Every so often, the Marquis de Sade comes back into vogue. The last couple of years saw the release of Quills and Sade close on each other’s heels. Their rather romantic views of Sade are as nothing, however, compared to this 1969 film.
Returning to the now decrepit castle in which he lived, Sade (Keir Dullea of 2001: A Space Odyssey fame) encounters his corrupt clergyman uncle, played by John Huston (hilariously mangling French names and doing a lip-smackingly creepy wa…m-up for his role a few years later in Chinatown). Huston stages a play that triggers Sade’s memories, and we move back and forth in time, seeing the events that made him the man he is. Turns out all he really wanted was the one woman he couldn’t have. The film is sumptuous and fun, but don’t come here for anything even remotely approaching historical accuracy.
The soundtrack is a clear mono. There is no hiss to speak of, but some of the voices sound like they were recorded on entirely different tracks than others. Most of the flaws can probably be put down to the original print. Still, according to the credits, a stereo version of the film was made, and if so, it is a shame MGM didn’t (or couldn’t) provide us with that one.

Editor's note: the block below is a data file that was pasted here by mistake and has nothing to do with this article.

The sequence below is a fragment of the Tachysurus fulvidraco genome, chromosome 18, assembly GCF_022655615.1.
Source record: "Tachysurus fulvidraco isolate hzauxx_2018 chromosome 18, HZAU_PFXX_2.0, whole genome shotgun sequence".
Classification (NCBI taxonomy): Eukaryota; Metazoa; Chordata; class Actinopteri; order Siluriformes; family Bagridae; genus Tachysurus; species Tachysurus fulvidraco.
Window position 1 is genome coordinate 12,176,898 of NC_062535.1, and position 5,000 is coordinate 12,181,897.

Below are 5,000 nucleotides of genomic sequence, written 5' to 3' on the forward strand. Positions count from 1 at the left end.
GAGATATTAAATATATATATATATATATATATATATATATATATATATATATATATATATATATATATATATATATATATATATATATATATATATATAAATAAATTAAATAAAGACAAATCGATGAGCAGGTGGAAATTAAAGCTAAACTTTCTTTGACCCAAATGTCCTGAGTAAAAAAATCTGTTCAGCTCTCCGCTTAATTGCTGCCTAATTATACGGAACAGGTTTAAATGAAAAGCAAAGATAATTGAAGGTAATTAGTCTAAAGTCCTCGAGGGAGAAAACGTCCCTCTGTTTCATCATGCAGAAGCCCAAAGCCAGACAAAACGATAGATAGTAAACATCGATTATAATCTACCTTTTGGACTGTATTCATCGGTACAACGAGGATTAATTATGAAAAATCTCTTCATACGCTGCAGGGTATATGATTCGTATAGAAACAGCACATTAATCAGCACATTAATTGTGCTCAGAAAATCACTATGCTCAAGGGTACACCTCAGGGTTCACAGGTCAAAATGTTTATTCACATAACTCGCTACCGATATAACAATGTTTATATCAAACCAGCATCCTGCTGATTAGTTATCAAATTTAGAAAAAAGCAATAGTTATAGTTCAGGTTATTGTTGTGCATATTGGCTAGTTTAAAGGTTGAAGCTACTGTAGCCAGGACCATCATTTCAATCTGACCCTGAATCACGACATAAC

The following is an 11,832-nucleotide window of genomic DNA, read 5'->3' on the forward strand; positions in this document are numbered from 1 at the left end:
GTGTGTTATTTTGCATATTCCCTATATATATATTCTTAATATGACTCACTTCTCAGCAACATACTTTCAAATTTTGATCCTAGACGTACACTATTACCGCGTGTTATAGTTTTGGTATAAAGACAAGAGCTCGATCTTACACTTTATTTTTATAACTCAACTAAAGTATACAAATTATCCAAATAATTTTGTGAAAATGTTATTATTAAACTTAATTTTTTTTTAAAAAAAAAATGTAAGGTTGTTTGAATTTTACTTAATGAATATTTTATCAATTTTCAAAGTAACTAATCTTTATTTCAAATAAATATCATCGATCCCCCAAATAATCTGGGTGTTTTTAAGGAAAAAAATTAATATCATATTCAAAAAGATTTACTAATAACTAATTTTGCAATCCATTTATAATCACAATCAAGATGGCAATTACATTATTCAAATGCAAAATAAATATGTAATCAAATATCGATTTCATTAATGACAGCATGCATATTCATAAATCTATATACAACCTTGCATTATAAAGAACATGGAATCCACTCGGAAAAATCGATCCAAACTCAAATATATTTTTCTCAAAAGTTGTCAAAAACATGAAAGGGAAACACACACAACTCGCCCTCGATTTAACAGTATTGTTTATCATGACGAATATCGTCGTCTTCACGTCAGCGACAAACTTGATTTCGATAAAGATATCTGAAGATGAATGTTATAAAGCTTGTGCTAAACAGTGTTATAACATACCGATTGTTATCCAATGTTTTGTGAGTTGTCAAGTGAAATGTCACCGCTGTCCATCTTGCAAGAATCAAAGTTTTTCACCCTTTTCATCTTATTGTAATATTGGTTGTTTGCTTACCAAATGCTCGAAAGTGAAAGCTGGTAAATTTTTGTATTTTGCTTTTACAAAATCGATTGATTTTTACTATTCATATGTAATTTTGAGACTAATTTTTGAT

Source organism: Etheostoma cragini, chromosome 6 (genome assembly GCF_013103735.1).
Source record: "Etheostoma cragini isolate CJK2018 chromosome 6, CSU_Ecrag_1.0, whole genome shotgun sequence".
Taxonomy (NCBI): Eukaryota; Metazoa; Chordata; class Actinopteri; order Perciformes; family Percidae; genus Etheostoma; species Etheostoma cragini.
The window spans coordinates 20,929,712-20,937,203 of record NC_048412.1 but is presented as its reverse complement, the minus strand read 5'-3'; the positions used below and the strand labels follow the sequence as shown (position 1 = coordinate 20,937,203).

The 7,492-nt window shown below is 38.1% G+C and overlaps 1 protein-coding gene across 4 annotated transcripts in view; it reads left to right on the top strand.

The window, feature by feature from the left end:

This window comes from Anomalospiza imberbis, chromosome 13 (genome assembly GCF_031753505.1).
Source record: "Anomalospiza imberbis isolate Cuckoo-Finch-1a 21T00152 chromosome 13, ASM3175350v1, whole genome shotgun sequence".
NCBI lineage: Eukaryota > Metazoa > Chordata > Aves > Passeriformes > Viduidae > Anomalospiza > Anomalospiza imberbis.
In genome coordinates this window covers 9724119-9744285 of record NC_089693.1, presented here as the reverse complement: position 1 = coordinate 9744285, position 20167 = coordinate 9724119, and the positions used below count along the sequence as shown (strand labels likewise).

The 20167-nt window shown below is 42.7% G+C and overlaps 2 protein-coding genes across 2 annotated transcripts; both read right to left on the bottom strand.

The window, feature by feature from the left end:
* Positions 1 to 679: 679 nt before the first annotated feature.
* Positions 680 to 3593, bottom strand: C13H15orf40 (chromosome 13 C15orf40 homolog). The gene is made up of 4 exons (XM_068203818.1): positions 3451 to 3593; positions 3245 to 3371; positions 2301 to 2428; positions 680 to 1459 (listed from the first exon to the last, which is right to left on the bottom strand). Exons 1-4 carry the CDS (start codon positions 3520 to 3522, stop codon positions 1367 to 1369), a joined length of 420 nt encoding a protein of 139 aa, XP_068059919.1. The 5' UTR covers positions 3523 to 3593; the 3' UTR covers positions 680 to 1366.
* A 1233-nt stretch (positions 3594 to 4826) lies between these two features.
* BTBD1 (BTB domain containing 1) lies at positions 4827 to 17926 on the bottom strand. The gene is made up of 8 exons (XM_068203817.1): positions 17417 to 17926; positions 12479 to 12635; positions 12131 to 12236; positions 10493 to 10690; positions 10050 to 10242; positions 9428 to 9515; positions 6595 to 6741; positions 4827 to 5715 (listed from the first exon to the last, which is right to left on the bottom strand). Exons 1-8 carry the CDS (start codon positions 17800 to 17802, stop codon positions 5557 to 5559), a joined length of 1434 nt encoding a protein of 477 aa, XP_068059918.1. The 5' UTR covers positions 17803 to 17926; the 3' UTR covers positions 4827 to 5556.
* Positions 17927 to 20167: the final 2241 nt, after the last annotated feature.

This is certainly one of the more lavish pictures to be produced by American-International, and the colours are as rich as the decor. There is some grain, more noticeable in the exterior sequences. As well, the picture itself is not quite as clear as it could be – sometimes faces even in medium-long shots seem a bit blurred. The format is the original 1.85:1 (enhanced for 16×9 TVs).
The menu is basic, and apart from the trailer, the one other extra is an eight-minute featurette: “Richard Matheson: Storyteller.” Screenwriter Matheson talks about how he views his writing process, what he intended with the screenplay to De Sade, and concludes (very briefly) with his metaphysical beliefs. An interesting piece, and one I wish were longer.
A fascinating piece, very much a product of its times (the animated credit sequence must be seen to be believed – is that supposed to be a dolphin playing with a ball??). This vision of Sade is much closer to Jane Eyre’s Rochester than the philosopher of evil. Definitely worth checking out, though, and it’s nice to see Richard Matheson get some attention on a DVD release. Let’s hope for more.
Special Features List
- Theatrical Trailer
- “Richard Matheson: Storyteller” featurette